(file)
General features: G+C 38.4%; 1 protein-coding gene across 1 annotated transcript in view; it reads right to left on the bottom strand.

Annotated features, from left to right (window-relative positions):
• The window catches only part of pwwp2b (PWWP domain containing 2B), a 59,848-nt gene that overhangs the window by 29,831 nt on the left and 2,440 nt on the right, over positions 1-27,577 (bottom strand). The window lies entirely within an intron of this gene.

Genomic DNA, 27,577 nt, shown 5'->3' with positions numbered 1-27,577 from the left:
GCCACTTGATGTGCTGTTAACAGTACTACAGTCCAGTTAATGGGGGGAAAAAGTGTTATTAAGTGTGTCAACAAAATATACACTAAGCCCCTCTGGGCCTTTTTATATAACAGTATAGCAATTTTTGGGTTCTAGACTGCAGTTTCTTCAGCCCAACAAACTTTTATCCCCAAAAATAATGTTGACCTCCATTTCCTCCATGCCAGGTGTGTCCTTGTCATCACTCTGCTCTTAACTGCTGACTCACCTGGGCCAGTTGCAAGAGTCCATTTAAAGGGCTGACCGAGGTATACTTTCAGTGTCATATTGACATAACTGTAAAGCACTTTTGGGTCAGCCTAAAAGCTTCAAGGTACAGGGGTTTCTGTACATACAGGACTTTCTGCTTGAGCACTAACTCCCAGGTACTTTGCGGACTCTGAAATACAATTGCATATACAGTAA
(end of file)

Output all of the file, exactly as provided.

General features: G+C 38.4%; 1 protein-coding gene across 1 annotated transcript in view; it reads right to left on the bottom strand.

Annotated features, from left to right (window-relative positions):
• The window catches only part of pwwp2b (PWWP domain containing 2B), a 59,848-nt gene that overhangs the window by 29,831 nt on the left and 2,440 nt on the right, over positions 1-27,577 (bottom strand). The window lies entirely within an intron of this gene.

Genomic DNA, 27,577 nt, shown 5'->3' with positions numbered 1-27,577 from the left:
GCCACTTGATGTGCTGTTAACAGTACTACAGTCCAGTTAATGGGGGGAAAAAGTGTTATTAAGTGTGTCAACAAAATATACACTAAGCCCCTCTGGGCCTTTTTATATAACAGTATAGCAATTTTTGGGTTCTAGACTGCAGTTTCTTCAGCCCAACAAACTTTTATCCCCAAAAATAATGTTGACCTCCATTTCCTCCATGCCAGGTGTGTCCTTGTCATCACTCTGCTCTTAACTGCTGACTCACCTGGGCCAGTTGCAAGAGTCCATTTAAAGGGCTGACCGAGGTATACTTTCAGTGTCATATTGACATAACTGTAAAGCACTTTTGGGTCAGCCTAAAAGCTTCAAGGTACAGGGGTTTCTGTACATACAGGACTTTCTGCTTGAGCACTAACTCCCAGGTACTTTGCGGACTCTGAAATACAATTGCATATACAGTAA